Feminist groups defacing public properties in Mexico are on the rise, and so are cases of femicides in the country.
Defacing Properties to Fight Femicide
On September 3, two feminist groups, Ni Una Menos (Not One Woman Less), and Aequus occupied the National Human Rights Commission (CNDH) in Mexico.
According to the group, the Commission has failed to protect and provide women the support that they need.
A member of Ni Una Menos, Yesenia Zamudio, told Reforma that the CNDH is now a shelter for the victims.
The groups painted over portraits of male historical figures with lipstick, eyeshadows, and anarchy symbols.
The group also vandalized the Commission’s walls with short statements like, “Justice,” and “We do not forgive or forget.”
They also painted “duuuude, not the wall!!” a statement against the louder outrage against walls than femicides.
Erika Martinez, a mother of a r*pe victim, criticized Mexican President Andres Manuel Lopez Obrador’s (AMLO) lack of recognition of the difference between violence against an object and a person.
This is after AMLO’s comment against the vandalization of a painting of Francisco Madero, father of the Mexican revolution and former president of Mexico.
During the country’s Independence Day, other groups of feminists took to the streets of Tijuana to fight for equality and respect.
Tijuana, according to Mexico’s public safety administration and the OSAC, is not the best place for women.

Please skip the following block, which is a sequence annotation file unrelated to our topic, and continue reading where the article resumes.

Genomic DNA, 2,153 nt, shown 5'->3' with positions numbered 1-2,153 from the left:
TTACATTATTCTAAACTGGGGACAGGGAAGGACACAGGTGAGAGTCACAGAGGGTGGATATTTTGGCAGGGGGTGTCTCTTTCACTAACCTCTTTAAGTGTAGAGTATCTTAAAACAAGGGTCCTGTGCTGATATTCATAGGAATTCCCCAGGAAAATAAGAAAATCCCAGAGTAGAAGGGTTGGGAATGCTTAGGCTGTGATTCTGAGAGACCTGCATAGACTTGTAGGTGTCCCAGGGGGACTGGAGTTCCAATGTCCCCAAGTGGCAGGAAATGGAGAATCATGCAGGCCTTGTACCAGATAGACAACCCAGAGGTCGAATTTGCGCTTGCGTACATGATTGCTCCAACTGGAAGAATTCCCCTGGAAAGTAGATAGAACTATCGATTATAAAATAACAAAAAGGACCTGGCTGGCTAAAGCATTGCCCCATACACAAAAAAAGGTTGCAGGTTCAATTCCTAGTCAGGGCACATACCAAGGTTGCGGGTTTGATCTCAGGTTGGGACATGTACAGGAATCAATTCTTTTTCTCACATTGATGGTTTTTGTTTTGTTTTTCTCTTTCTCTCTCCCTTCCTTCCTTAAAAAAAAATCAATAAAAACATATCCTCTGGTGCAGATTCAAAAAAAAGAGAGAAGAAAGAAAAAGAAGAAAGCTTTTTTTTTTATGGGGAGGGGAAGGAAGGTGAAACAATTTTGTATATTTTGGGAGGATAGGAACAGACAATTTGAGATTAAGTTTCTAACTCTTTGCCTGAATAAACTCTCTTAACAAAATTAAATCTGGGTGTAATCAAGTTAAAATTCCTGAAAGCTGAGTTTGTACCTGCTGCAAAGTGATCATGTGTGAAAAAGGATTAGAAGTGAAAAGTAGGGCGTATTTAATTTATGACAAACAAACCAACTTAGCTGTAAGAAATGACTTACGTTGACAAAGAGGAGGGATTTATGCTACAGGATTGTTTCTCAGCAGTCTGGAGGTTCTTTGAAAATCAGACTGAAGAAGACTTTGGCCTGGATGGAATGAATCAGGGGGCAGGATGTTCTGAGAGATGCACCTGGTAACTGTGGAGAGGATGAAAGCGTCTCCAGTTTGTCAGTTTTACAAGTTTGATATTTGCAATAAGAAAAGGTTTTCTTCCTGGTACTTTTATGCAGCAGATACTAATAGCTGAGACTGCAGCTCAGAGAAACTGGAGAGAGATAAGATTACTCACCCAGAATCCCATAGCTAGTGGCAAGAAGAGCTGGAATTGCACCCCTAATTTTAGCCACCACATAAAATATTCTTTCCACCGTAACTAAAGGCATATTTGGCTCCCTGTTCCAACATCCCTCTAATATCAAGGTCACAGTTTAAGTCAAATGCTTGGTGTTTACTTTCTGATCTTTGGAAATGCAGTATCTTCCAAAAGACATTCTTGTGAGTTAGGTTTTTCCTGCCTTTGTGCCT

In fact, the city records the highest number of femicide in the country.
Feminist groups defaced the city’s cultural center and monuments in different parts of Baja, California.
According to the Border Report, women involved in vandalizing the city’s public properties claim Mexico harbors inequality for women.
A woman who calls herself “Laura” says [people] notice them through vandalism, per the Border Report.
According to a woman who calls herself “Laura,” [feminist groups] have tried “peaceful means,” but people won’t listen to them.
However, “vandalism” makes [people] notice them, per the Border Report.
Rising Cases of Femicide in the Country
The rising cases of feminist groups’ outrage reflect the femicide situation in Mexico that is on the rise.
In fact, the Executive Secretariat of the National Public Security System (SESNSP) recorded a 145% increase for the past six years.
The pandemic also added to these numbers, per a Guardian report.
Early this year, Mexico reported 267 female murders in April alone, the highest number of murders in a month, according to the Secretariat.
However, despite these statistics, the AMLO administration approved a 75% budget cut from the Federal Women’s Institute in July.